Do you and your employees understand what the GDPR is?
Is your company ready for it?
By May 25, 2018, the General Data Protection Regulation (GDPR) is going to be in full effect.
Replacing the current Data Protection Directive of 1995, the GDPR strengthens consumers’ data protection rights, allowing them to have more control over their personal data.
This landmark legislation also focuses on enforcing stringent rules for organisations when it comes to handling and protecting personal data.
Organisations operating in the European Union(EU), regardless of their size, are mandated to comply.
A current source of confusion is whether this regulation applies to companies outside the EU. The GDPR has extraterritorial scope.This means that the regulation applies to your company, irrespective of its location, if it processes the personal information of data subjects residing in the EU.
What is stipulated in the GDPR?
Under the GDPR, consumers have the right to access Personally Identifiable Information (PII) that organisations have on them. This data may include name, photo, address, phone number, email address, bank details, medical information and even posts on social networking sites.
Consumers also have the right to ask companies to give them their data (the right to portability). Moreover, they can request this data to be rectified or erased. Consumer must also give their consent first before companies can begin profiling or tracking their online habits or activities.
Implications of the GDPR to your company
With the GDPR, data privacy should no longer be an afterthought in your business operations or procedures. It should be incorporated “by design and by default” and your processes should cover all individual privacy rights stipulated in the regulation.
Your company needs to audit its data collecting and handling process and work towards creating one that is GDPR-compliant. This includes developing a clear system when securing consent as well as establishing legal grounds to process data.
Moreover, you should have a robust security system in place to ensure the protection of this personal data and to reduce the risk of breaches. With the GDPR requiring firms to report breaches within 72 hours, it is imperative that you have the technology to immediately spot and address these break-ins.
Why should you comply?
With barely a year before its implementation, ensuring that your company is GDPR-compliant must be your priority now. Failure to comply has serious repercussions.
Non-compliance can result in hefty fines. Your company may end up paying up to €20 million or 4% of your global gross revenue, whichever is higher. Additionally, regardless of who is responsible for the breach – be it an employee or a hacker, the company pays the fines.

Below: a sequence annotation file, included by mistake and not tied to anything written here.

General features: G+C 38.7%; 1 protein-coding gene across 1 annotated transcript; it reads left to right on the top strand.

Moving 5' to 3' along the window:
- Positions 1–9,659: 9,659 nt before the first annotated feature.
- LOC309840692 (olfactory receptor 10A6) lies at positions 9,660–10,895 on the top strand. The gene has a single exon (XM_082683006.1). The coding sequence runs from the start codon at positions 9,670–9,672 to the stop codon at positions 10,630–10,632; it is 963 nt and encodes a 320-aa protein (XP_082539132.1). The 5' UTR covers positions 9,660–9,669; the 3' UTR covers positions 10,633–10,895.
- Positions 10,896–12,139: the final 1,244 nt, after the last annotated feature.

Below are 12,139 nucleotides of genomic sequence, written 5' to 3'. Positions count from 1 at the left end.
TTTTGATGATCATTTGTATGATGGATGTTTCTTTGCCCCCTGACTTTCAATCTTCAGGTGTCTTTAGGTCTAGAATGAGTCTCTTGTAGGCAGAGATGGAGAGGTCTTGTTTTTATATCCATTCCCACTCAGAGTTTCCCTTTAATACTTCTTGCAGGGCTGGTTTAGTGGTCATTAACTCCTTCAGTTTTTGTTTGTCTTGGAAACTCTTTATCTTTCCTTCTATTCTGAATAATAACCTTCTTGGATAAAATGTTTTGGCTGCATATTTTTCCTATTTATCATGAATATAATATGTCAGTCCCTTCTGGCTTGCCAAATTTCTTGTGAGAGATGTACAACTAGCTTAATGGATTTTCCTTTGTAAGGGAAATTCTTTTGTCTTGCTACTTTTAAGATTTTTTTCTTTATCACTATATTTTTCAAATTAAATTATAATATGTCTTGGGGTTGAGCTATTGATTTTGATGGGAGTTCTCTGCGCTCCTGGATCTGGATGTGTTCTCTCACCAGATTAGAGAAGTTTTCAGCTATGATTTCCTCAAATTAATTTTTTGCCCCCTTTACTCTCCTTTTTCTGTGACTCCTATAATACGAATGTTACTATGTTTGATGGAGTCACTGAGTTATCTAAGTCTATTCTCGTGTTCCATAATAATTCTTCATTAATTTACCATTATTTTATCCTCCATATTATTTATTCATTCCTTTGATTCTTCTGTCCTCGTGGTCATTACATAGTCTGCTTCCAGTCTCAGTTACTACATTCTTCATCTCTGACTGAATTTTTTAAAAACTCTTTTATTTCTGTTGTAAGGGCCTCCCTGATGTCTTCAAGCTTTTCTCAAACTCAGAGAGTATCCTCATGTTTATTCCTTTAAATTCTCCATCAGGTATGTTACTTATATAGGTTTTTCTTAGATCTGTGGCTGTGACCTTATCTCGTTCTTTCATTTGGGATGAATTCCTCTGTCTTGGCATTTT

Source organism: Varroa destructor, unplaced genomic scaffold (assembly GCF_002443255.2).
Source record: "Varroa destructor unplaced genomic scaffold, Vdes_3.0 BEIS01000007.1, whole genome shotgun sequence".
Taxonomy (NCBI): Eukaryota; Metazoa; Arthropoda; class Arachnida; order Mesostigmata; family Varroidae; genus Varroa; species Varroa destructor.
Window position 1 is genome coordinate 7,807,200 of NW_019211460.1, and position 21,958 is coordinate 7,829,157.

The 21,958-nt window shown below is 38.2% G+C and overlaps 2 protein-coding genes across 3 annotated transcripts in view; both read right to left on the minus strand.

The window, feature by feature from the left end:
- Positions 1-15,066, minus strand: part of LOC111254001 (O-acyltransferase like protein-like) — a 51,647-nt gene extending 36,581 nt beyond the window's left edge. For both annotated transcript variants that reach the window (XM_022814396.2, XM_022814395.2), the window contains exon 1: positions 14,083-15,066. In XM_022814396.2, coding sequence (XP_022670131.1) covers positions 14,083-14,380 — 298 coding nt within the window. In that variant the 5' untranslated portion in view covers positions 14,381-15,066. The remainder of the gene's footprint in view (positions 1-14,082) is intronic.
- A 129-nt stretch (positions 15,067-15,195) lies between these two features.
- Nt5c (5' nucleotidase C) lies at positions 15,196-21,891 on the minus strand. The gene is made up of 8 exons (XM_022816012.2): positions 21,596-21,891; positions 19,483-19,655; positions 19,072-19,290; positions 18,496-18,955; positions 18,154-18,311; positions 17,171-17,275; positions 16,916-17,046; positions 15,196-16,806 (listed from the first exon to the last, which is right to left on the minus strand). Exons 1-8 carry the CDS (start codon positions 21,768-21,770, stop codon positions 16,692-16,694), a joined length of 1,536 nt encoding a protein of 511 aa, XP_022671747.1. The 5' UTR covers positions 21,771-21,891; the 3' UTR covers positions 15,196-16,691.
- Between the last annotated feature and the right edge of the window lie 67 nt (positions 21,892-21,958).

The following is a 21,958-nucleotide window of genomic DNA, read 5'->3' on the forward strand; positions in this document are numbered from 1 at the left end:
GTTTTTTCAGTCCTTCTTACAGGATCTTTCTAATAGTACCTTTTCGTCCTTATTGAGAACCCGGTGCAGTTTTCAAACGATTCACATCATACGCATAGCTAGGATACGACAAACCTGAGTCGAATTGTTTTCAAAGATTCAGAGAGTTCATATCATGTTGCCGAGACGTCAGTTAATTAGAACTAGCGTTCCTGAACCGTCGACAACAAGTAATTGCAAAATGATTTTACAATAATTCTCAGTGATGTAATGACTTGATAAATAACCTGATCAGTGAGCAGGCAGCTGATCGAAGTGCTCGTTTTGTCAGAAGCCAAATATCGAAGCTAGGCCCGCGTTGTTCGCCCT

On top of paying big fines, failure to comply can tarnish your brand reputation. This alone can result in decline in customers and consequently, financial losses.
Moreover, under the GDPR, it’s easier for customers to sue companies for infringing their data privacy. They can demand compensation from your company even if the infringement has caused them non-material damage.
Where do you start?
Despite the huge penalties and irreparable damages non-compliance to GDPR may bring to companies, some choose to keep this matter at the bottom of their agenda.
In fact, 20% of Irish organisations claim that GDPR compliance is not their priority. Meanwhile, a survey last year showed that 63% of Chief Financial Officers(CFOs) lack awareness and thorough understanding of GDPR. This has dire consequences. You do not want your company in this position.
Establishing and implementing GDPR-compliant processes can be a complex and overwhelming endeavour, especially for small and medium enterprises. Yet, this is a task that you must start working on NOW!
Please get key people in your organisation involved in the project and ensure that they have a good grasp of what GDPR is and what it requires. Evaluate your current processes and conduct a gap analysis.
Also, do not hesitate to seek the help of experts when planning your approach to GDPR compliance.
For more information, please continue reading now or ask us a question about GDPR.